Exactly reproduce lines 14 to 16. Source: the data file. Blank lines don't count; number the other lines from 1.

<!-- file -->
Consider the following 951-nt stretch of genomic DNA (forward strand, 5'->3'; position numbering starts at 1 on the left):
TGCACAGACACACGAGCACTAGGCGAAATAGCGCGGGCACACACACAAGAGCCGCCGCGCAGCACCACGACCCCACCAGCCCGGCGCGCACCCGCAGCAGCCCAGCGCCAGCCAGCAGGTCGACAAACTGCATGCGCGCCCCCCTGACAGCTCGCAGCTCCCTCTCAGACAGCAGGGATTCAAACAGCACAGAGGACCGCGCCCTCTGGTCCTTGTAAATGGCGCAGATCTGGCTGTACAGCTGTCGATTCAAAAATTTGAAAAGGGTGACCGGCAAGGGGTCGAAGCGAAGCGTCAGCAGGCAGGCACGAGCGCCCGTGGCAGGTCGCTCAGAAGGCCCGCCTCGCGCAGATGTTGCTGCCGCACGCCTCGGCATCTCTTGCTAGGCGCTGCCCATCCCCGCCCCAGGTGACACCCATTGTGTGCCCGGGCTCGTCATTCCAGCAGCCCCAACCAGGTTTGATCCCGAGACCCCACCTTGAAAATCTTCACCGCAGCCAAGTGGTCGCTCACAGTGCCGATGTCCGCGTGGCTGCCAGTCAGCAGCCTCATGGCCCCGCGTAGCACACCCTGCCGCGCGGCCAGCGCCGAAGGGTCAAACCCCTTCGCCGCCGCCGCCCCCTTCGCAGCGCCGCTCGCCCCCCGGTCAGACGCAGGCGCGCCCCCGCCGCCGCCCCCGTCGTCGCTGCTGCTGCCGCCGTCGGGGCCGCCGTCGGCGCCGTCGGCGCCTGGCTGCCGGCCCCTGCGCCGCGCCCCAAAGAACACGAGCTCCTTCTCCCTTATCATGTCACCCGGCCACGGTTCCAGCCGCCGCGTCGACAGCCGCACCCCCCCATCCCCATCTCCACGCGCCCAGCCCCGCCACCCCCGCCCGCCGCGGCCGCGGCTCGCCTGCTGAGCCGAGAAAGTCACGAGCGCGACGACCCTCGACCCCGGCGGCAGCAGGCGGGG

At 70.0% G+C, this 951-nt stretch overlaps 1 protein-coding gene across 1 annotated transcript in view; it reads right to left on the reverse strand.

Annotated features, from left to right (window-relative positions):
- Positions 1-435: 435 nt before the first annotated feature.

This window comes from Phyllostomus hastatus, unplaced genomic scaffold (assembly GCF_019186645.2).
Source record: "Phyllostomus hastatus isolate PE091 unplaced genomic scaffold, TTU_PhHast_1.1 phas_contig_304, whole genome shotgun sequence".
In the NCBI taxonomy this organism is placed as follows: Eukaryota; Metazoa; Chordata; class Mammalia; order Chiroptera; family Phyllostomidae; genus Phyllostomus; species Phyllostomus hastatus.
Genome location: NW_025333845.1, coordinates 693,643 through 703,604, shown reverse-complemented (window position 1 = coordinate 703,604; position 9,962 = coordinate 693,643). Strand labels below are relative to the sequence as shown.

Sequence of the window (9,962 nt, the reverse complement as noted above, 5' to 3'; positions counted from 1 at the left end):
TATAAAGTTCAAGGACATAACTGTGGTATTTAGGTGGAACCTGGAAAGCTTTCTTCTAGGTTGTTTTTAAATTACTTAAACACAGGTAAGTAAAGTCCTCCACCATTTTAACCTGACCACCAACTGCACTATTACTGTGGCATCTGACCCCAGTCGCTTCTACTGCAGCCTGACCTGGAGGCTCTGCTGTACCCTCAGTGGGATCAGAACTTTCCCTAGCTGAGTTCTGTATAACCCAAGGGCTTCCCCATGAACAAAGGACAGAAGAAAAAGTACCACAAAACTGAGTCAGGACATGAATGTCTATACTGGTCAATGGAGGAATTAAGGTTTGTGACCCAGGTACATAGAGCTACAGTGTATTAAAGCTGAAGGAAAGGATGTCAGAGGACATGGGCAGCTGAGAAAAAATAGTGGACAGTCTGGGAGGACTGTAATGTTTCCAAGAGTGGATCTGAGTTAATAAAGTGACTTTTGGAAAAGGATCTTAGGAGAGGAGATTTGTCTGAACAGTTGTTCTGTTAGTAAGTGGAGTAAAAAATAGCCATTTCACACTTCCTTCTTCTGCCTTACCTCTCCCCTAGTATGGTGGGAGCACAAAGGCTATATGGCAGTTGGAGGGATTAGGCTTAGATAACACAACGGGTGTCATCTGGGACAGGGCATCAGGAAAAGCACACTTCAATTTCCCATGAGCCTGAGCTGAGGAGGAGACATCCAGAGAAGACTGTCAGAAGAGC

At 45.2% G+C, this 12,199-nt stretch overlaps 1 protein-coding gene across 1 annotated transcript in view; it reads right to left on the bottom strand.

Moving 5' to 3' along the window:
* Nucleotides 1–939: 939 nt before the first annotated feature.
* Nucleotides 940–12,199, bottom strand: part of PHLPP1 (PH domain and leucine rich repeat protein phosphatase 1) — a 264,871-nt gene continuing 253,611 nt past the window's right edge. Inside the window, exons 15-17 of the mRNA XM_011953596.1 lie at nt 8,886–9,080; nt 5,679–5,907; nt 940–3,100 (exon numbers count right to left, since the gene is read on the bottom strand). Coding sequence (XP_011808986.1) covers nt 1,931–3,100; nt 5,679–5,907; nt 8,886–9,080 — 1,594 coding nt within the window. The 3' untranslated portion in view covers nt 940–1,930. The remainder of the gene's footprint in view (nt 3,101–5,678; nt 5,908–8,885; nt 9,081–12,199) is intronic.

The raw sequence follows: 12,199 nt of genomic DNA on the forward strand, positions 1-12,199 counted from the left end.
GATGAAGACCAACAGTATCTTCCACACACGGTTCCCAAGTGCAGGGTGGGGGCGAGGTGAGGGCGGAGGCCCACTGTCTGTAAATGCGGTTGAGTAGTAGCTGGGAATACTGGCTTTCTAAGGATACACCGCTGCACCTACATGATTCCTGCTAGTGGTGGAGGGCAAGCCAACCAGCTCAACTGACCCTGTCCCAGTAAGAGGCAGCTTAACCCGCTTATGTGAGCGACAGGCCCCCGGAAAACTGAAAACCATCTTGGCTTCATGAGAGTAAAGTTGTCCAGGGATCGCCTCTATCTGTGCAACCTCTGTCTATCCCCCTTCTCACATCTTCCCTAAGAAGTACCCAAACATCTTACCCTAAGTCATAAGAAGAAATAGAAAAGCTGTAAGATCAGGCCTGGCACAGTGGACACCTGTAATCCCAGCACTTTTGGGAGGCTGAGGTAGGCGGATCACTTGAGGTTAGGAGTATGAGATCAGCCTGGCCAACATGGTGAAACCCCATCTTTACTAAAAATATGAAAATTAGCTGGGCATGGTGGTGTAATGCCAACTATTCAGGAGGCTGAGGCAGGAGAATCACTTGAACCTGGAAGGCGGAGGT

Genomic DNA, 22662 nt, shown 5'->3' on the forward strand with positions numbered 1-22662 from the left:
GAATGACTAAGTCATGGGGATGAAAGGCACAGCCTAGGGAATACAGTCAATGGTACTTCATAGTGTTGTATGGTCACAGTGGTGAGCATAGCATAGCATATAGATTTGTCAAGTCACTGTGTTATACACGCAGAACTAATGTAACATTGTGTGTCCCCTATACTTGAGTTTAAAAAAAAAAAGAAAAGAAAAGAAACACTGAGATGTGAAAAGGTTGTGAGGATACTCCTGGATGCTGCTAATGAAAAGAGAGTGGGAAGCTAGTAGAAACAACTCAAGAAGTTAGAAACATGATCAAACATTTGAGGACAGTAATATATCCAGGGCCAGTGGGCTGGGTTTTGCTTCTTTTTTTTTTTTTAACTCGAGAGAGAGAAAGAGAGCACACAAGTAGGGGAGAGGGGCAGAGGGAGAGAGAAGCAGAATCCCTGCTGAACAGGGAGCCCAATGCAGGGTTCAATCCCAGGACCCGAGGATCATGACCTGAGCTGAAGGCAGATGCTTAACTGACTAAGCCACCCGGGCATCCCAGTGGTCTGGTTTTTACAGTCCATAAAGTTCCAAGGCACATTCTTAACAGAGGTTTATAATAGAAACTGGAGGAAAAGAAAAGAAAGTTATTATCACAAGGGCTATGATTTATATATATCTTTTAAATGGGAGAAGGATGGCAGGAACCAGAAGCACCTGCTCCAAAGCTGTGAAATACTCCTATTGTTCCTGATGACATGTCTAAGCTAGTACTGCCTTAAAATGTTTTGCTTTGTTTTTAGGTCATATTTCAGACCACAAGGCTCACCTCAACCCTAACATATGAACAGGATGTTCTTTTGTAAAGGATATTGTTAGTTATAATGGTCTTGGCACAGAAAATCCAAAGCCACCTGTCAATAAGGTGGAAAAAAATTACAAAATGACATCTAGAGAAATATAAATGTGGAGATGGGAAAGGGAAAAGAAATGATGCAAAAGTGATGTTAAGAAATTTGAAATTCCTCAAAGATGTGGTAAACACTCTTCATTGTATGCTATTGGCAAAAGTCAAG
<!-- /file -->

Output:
* Nucleotides 1–939: 939 nt before the first annotated feature.
* Nucleotides 940–12,199, bottom strand: part of PHLPP1 (PH domain and leucine rich repeat protein phosphatase 1) — a 264,871-nt gene continuing 253,611 nt past the window's right edge. Inside the window, exons 15-17 of the mRNA XM_011953596.1 lie at nt 8,886–9,080; nt 5,679–5,907; nt 940–3,100 (exon numbers count right to left, since the gene is read on the bottom strand). Coding sequence (XP_011808986.1) covers nt 1,931–3,100; nt 5,679–5,907; nt 8,886–9,080 — 1,594 coding nt within the window. The 3' untranslated portion in view covers nt 940–1,930. The remainder of the gene's footprint in view (nt 3,101–5,678; nt 5,908–8,885; nt 9,081–12,199) is intronic.

The raw sequence follows: 12,199 nt of genomic DNA on the forward strand, positions 1-12,199 counted from the left end.